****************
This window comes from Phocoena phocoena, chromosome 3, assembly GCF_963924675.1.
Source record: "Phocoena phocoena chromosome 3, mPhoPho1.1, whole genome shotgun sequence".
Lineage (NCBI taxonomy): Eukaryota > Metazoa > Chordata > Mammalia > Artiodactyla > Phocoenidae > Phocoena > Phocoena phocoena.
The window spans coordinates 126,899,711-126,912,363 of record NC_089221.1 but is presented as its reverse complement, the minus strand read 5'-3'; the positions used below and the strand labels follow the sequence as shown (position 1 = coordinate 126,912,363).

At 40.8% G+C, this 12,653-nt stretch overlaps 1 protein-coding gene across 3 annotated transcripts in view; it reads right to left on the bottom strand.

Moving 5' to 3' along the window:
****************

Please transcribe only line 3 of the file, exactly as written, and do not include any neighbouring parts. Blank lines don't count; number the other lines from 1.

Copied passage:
Lineage (NCBI taxonomy): Eukaryota > Metazoa > Chordata > Mammalia > Artiodactyla > Phocoenidae > Phocoena > Phocoena phocoena.